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May 27, 2008 - 4:29pm
A recent Inside HigherEd (May 27, 2008), and elsewhere in the media, reflects much excitement about the decision by various highly selective institutions to stop requiring the SAT or ACT for admission to their colleges or universities. This is surely an interesting phenomenon, but whether it is good news or not depends on your perspective.
May 27, 2008 - 3:22pm
Over the three-day weekend, I managed to do a little reading. One of the magazines that I actually pay money to receive (as opposed to all the campus-administration-related rags I get at the office for free) is NewScientist. It's not "new" in the sense of "new age", the magazine's on volume 198. (Of course, it's published in the UK, and it's newer than the New Forest, so I guess everything's relative.)
May 27, 2008 - 5:33am
I've probably spent more time than I should over this Memorial Day weekend at the IHE site, reading and re-reading Scott Jaschik's piece, "Does Academe Hinder Parenthood?" and, especially, the comments on the piece. (Almost 30 of them, at last count.) Jaschik's piece confirmed my sense, derived purely from "anecdata," that academics--and academic women, especially--tend to have smaller families than other professionals.
May 27, 2008 - 5:22am
Over at IHE, there's a story glossing two new studies that suggest that academics are less likely to have kids – and to have fewer, when they do -- than professionals in other fields with similar levels of training. The comments are worth reading; stories on this topic always generate a fair bit of interest.
May 23, 2008 - 6:19pm
OK, so I've got the numbers. We've completed Greenback's greenhouse gas inventory for academic years 2001 - 2007. The report goes out to various groups and bodies on campus next month. There aren't any huge surprises in it (one medium-sized one, which we'll discuss later). Running the buildings on campus is the biggest energy hog/CO2 emitter (by a lot), with transportation second. Other sources of emissions are trivial, by comparison.
May 23, 2008 - 4:54am
In a conversation with one of my department chairs this week, addressing a move we're considering making to respond to a state mandate, he asked a variation on "how do we know this will work?" I responded that we didn't, but that we knew that doing nothing would surely fail, and that the move we're considering seemed the most reasonable choice available. If he had a better idea, I was happy to hear it, but in the past year that this has been on the table (and we've been discussing it and our possible responses), nothing better has come along.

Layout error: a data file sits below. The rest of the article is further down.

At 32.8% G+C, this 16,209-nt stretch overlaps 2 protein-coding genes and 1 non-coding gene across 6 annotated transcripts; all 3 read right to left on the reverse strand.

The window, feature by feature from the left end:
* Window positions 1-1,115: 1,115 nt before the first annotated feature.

May 23, 2008 - 4:47am
Super Nanny was cancelled tonight – replaced by Lost. As if pretty, stranded people battling unknown forces could replace my crack like addiction to Super Nanny. The woman is a Domestic Goddess. She has all the answers. What do I do about my son's constant whining? His inability to stay in his own bed? His obsession with pink socks? Super Nanny is the consummate hero. She flies into a chaotic home with her lists and chore boards and jars of shiny "privilege" marbles just waiting to be confiscated.
May 22, 2008 - 8:04am
On a recent Saturday, right in the middle of our weekly cleaning spree, an acquaintance called to invite my eight-year-old son over to play. She also suggested that I come along and relax in the garden "while the boys play." "I'm sorry," I replied, "I'm leaving the country next Friday and I am trying to get things in order before I leave." As soon as the last syllable left my mouth I regretted it. TMI. (Too Much Information.) I knew it.
May 21, 2008 - 11:17pm
Money shortages create all manner of frictions. Say you have a large group that believes, with varying levels of truth, that it's underpaid. Say that there's nowhere near enough money floating around to bring the entire group up to the level it wants. (Not that this ever happens, but bear with me.) Barring a visit from the Money Fairy, or a really drastic, from-the-ground-up restructuring in which absolutely everything is on the table, you basically have four choices:

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